The first thing that you’ll need to do is head into the properties of your database and go to the mirroring options.
Click on Configure Security (I’ve always thought this button should really be called ‘Configure Mirroring’, but hey ho) and SQL Server will guide us through the steps that we need to go though to get everything setup.
We’re not going to be using this for high availability so there’s really no need to worry about a witness server.
The next thing we’re going to need to do is setup the end point, it’s interesting to note that if you’ve got Always On setup on the server, mirroring will use the Always On endpoint. More proof if it was ever needed that Always On is just piggy backing on Mirroring’s technology. One gotcha here, make sure that you’ve got your firewalls setup to allow traffic on port 5022 (or whatever you choose) otherwise you’ll spend many frustrating hours swearing at SQL while you try to figure out why mirroring isn’t working.
Once the endpoint of the old server is done, we’ll need to setup the end point on the server that we’re mirroring to. Pop the server name into the Mirror server instance box and hit connect. Again, if you’ve got Always On setup on that box, it’ll decide to use it’s endpoint.
Once we’re done with that, we’ll need to tell SQL Server what services the SQL is running under on each box, this allows it to setup the permissions that it needs to run mirroring.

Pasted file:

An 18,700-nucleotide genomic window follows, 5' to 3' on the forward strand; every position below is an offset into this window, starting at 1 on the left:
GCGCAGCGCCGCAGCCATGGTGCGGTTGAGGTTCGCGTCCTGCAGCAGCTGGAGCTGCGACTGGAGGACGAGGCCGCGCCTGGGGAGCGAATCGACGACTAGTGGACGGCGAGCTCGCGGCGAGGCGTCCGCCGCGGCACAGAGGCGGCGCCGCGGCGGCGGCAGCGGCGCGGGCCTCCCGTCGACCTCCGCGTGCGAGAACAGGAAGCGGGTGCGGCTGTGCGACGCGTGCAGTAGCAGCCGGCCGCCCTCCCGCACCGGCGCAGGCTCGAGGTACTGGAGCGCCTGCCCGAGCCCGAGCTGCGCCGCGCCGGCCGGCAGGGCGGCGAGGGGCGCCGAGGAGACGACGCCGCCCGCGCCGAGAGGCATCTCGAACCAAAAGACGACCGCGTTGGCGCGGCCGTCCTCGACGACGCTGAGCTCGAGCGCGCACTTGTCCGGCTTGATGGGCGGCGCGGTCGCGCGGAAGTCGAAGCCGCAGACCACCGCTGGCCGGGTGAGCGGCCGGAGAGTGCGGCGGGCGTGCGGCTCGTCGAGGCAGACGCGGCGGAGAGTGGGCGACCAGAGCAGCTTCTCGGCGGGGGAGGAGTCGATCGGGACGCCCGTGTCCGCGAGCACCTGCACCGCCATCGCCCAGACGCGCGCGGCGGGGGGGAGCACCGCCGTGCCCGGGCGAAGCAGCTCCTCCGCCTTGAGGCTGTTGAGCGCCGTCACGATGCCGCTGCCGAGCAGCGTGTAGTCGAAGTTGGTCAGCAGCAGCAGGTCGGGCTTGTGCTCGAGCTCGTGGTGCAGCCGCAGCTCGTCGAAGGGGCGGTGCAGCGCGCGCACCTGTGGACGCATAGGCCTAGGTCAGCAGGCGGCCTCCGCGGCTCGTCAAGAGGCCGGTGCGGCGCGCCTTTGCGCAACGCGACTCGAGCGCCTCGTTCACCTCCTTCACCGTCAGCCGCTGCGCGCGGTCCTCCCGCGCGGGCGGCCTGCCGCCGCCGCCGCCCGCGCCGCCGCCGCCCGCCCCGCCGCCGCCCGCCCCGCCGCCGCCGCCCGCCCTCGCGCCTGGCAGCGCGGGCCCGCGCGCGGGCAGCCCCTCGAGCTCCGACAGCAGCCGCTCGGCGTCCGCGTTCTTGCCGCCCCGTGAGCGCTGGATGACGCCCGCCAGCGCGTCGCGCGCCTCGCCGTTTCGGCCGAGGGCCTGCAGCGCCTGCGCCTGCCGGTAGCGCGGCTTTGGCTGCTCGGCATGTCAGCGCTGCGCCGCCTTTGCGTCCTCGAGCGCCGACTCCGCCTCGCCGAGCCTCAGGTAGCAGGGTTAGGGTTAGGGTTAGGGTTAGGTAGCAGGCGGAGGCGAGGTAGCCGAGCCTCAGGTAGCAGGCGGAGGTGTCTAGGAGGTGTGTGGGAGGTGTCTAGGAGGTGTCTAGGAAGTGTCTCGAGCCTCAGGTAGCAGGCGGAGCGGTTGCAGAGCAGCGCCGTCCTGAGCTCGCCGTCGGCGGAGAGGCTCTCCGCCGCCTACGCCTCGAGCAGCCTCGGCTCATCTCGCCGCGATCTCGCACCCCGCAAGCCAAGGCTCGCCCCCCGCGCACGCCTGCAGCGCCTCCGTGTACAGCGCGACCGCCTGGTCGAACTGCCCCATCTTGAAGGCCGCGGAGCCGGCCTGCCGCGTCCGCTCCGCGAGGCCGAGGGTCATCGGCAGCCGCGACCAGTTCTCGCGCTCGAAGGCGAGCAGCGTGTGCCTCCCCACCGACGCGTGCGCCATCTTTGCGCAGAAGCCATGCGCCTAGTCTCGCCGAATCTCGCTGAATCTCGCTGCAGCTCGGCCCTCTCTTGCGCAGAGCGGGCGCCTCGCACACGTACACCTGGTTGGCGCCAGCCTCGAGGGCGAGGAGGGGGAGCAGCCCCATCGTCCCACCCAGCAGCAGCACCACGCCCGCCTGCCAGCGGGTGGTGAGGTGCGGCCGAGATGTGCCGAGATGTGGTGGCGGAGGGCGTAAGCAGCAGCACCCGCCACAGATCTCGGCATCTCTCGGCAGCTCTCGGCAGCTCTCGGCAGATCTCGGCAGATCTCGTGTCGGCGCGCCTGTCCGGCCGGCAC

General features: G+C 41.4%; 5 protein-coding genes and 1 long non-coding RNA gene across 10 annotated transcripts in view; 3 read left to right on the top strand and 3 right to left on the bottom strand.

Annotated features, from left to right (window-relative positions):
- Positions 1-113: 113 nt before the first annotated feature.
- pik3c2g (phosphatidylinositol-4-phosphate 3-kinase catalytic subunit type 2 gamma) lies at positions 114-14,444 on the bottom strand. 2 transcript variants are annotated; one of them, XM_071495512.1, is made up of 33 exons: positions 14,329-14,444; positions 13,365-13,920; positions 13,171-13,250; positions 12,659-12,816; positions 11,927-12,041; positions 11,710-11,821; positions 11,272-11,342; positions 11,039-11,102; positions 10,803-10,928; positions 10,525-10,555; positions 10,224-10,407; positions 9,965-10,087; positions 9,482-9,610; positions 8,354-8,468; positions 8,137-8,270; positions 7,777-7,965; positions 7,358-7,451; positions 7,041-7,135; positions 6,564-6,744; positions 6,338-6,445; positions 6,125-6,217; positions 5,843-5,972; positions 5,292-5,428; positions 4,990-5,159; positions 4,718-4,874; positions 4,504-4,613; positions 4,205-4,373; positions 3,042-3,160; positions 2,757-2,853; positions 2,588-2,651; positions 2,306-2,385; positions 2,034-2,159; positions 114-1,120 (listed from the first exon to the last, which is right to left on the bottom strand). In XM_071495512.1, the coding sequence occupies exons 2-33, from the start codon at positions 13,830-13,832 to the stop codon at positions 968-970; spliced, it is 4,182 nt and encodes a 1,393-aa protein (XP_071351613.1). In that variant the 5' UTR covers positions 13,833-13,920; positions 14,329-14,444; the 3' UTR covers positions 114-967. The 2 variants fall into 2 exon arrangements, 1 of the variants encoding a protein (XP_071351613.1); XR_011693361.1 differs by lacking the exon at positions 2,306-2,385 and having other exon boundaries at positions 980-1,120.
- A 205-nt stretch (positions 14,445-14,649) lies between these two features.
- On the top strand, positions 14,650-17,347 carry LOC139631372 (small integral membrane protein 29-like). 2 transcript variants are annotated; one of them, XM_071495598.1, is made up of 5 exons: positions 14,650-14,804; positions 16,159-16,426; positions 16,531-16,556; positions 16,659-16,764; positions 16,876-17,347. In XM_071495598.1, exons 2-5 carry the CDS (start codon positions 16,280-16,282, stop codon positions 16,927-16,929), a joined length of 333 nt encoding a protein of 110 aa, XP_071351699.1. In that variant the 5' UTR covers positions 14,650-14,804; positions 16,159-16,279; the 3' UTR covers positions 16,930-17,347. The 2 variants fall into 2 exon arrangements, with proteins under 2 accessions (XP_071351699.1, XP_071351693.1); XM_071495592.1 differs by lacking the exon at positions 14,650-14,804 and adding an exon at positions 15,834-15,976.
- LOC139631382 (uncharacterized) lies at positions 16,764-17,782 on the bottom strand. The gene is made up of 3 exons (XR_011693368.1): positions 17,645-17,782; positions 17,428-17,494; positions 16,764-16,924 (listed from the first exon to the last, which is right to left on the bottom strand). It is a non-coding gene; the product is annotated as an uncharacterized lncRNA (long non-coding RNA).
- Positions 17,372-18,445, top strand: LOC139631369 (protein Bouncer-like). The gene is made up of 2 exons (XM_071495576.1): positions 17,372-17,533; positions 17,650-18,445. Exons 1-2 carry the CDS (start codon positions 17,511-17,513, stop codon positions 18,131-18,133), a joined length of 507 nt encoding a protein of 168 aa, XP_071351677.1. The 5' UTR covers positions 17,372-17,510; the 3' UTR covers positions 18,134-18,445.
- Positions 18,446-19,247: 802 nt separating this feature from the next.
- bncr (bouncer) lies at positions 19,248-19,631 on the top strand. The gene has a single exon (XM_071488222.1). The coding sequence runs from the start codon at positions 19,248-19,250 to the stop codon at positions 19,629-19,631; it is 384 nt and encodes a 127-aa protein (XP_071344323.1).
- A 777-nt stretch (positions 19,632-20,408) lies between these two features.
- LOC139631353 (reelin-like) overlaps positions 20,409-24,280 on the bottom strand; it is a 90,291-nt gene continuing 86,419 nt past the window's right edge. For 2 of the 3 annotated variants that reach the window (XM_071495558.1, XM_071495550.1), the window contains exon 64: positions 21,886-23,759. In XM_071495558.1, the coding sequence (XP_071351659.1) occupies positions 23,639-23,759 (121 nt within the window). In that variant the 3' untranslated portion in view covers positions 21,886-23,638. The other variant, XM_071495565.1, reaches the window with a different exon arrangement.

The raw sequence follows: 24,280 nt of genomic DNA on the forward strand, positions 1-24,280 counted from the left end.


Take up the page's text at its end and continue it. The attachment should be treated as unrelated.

If you don’t know the service accounts off the top of your head, there’s a nice simple query that will tell you.
SELECT servicename, service_account FROM sys.dm_server_services
Pop that in, hit next and we’re done. You’ll get an option to start mirroring, go ahead and start it up.
If all’s gone well, we’ll have a nice mirror setup between our two servers.
The beauty here is that all this can be done way ahead of time of the actual migration.
The Fail Over
So, we got our mirror all setup and now it’s the big day, it’s ‘Migration Day’. Everyone’s flapping around changing their connection strings, checking everything while you my wise and trusty DBA sit back and chill out with a cup of tea and a Brent Ozar video. When the time does come for you to do your bit, in the past you’ve have been checking that users were out of the system, making sure that the latest transaction log had been played in but today, nah none of that worry. Bring up your mirroring options and hit the ‘fail over’ button.
And you’re done. The migration is finished as easily as that, all that’s left to do is remove the mirror.
But what about log shipping?
But wasn’t the whole point of this to figure out a way of preserving log shipping when carrying out a database move? Well yes and because you’ve failed the mirror over and not broken the log chain, log shipping will just carry on happily working.
OK, OK, let’s prove it. I took a transaction log backup before and after the migration, lets take a little look at those shall we…
Take a look at the last LSN from the backup on SQL3 and compare it to the first LSN from the backup on SQL4. As you can see, they match. The log chain is intact, you’ve successfully migrated a 2TB database with virtually zero database downtime and most importantly of all, those days of sending an engineer all over the country with disks full of backups in order to reseed a customer’s log shipping are over.